World Rugby CEO Brett Gosper has come to stamp out concerns around ‘ring-fencing’ in the new proposed World League, in an interview with news agency AFP.


The governing body has come under immense fan backlash after a report by the New Zealand Herald leaked details of a new global calendar revolved around 12-nations competing in a World League that excluded the Pacific Islands teams, with no chance of promotion or relegation.

Gosper says that there will be a ‘two-division’ competition, with division based on rankings at a set time.

“The two-division competition would provide more player opportunities and ensure financial stability for unions,” Gosper told AFP.

“Importantly, participation would be merit-based, based on rankings at an agreed time.

“Therefore, there is no question of closing out the Pacific Islands as we would be adding two more emerging unions to the top table whilst financing a second-tier competition with all the benefits that would bring to the players.”

The initial report suggested the two emerging nations would be USA and Japan, while 15th-ranked Italy would be included on the grounds of their participation in the Six Nations. This caused a furore as 9th-ranked Fiji looked set to miss out, while Tonga (14th) and Samoa (16th) also have cause for concern.


World Rugby Chairmen Bill Beaumont has summoned an impromptu meeting among the tier one unions along with Fiji and Japan and player representatives to discuss the proposal in Dublin later this month.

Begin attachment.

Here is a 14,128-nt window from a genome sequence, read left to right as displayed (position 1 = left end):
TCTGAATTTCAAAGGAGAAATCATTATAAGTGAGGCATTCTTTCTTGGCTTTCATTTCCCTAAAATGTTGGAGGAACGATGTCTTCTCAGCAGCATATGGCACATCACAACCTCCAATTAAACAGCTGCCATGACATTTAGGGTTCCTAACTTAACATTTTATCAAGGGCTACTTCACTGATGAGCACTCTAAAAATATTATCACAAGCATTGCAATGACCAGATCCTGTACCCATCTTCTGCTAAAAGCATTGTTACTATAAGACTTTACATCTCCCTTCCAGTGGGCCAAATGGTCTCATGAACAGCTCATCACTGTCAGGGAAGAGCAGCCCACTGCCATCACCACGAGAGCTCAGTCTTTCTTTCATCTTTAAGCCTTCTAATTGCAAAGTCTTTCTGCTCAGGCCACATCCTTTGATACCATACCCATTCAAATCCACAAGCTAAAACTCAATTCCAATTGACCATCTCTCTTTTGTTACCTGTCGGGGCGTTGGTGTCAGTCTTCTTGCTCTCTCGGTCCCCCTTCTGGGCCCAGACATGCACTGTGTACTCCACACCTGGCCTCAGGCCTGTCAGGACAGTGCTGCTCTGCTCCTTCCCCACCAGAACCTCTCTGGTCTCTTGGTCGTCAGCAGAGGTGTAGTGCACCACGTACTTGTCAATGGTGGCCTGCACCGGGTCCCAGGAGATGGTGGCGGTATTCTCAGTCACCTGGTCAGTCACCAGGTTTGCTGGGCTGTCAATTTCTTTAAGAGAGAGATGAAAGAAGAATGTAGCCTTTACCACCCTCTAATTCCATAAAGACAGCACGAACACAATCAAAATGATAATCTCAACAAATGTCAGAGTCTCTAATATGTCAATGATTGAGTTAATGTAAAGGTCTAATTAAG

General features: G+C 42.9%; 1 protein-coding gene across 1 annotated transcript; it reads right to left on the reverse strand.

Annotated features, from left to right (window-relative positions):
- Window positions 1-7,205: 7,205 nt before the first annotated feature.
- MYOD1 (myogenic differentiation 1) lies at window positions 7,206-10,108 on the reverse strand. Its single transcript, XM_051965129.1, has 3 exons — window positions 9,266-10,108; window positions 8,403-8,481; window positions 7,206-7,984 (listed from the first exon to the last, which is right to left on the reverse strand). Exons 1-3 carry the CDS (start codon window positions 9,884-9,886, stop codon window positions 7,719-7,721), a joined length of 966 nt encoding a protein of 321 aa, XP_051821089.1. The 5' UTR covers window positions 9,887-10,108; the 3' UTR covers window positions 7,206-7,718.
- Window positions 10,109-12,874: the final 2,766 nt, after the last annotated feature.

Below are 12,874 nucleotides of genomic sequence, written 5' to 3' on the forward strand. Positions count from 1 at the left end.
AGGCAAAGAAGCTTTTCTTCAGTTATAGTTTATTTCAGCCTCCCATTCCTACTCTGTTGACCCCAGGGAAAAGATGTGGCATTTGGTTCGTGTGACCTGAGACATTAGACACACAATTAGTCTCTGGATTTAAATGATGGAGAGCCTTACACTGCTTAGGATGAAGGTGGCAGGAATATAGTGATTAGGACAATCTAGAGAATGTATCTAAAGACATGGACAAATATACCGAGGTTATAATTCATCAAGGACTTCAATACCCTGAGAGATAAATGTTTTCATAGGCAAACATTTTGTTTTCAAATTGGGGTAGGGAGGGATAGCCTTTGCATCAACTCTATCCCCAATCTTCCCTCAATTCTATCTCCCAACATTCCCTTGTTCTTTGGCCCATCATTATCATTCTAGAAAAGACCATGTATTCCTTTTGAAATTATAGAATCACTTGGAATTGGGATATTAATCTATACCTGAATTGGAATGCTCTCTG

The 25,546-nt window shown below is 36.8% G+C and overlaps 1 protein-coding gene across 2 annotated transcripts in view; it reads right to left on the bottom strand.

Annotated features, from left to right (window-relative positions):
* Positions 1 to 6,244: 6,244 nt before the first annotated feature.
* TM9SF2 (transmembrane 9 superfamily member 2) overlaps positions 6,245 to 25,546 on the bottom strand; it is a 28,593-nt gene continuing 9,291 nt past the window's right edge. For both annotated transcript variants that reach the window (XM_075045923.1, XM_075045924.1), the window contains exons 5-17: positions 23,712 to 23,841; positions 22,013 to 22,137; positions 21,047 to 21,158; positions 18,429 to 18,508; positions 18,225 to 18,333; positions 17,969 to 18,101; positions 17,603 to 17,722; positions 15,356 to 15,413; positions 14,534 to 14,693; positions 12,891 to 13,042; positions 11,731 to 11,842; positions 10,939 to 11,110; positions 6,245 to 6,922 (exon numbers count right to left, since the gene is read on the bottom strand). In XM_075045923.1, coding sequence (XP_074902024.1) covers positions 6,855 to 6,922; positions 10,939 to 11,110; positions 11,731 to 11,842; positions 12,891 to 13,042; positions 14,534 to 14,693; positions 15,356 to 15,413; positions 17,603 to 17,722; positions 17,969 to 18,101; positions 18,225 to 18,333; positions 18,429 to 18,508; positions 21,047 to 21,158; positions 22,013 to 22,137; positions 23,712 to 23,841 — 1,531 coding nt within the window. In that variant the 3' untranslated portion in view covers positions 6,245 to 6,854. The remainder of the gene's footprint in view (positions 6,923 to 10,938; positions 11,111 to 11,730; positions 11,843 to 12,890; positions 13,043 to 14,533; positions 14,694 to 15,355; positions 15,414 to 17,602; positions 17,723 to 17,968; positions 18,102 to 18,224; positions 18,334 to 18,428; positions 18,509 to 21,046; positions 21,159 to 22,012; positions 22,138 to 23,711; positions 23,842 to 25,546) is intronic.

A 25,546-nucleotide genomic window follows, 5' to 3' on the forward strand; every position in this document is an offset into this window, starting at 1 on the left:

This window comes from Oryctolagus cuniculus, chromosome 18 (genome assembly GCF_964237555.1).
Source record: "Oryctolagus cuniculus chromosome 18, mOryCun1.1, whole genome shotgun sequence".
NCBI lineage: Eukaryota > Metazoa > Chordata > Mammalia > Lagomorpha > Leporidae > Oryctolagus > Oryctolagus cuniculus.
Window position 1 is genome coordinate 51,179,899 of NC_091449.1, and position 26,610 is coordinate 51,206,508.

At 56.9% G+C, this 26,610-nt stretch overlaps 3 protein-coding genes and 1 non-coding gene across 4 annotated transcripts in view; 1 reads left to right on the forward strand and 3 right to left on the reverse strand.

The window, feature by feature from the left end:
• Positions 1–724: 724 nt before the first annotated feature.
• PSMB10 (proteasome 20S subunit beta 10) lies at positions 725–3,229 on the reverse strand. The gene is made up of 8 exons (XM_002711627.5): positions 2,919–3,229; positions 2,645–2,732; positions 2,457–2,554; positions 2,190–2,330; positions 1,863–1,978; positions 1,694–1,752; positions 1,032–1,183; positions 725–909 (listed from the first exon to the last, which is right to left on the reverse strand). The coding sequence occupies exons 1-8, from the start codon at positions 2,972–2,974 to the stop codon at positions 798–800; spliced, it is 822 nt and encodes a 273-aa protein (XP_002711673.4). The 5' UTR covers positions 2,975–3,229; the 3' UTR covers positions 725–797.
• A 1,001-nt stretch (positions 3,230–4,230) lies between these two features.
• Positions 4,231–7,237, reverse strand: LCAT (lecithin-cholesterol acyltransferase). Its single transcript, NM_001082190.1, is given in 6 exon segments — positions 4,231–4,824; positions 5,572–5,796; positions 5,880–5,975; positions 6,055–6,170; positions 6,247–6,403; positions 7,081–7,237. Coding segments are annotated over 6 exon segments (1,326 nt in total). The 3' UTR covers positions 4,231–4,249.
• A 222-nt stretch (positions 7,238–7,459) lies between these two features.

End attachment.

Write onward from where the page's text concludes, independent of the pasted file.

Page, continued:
“In light of continued speculation and commentary, I’m convening a meeting of chairmen and CEOs from tier one unions, Fiji and Japan and player representatives in Dublin later this month to consider the way forward for an annual international competition,” Beaumont said via an issued statement.

While many officials have assured fans that ‘nothing has been finalised’ following the report, Gosper continued to clarify on other misinformed aspects speculated of the competition.

“This is a rapidly evolving on-going conversation with all stakeholders and some of the concerns voiced were inaccurate and out of date,” he said.


“For instance, there was talk of playing five weeks in a row in November, but earlier this week we were talking about a fallow period when 10 of the 12 teams would stop playing.

“In terms of the impact on players, at the moment test teams play an average of 12 games a year, this format would have them playing 11 matches a year and only extra matches if they reach the semifinals and the final,” he said.

Initial concerns about the end of British & Irish Lions tours also seem to be overblown, with a ‘lighter programme’ where Lions tours are scheduled, while the possibility of expanding the World Cup remained.

“Lions tours would not be affected as we plan for a lighter programme in those years; the spotlight would be firmly on the Lions.

“Analysis confirms a more competitive international game, and therefore Rugby World Cup, would heighten the possibility of expanding the tournament to 24 teams.

“It certainly would not erode the special and unique atmosphere of a Rugby World Cup and it could also act as a qualification vehicle.”

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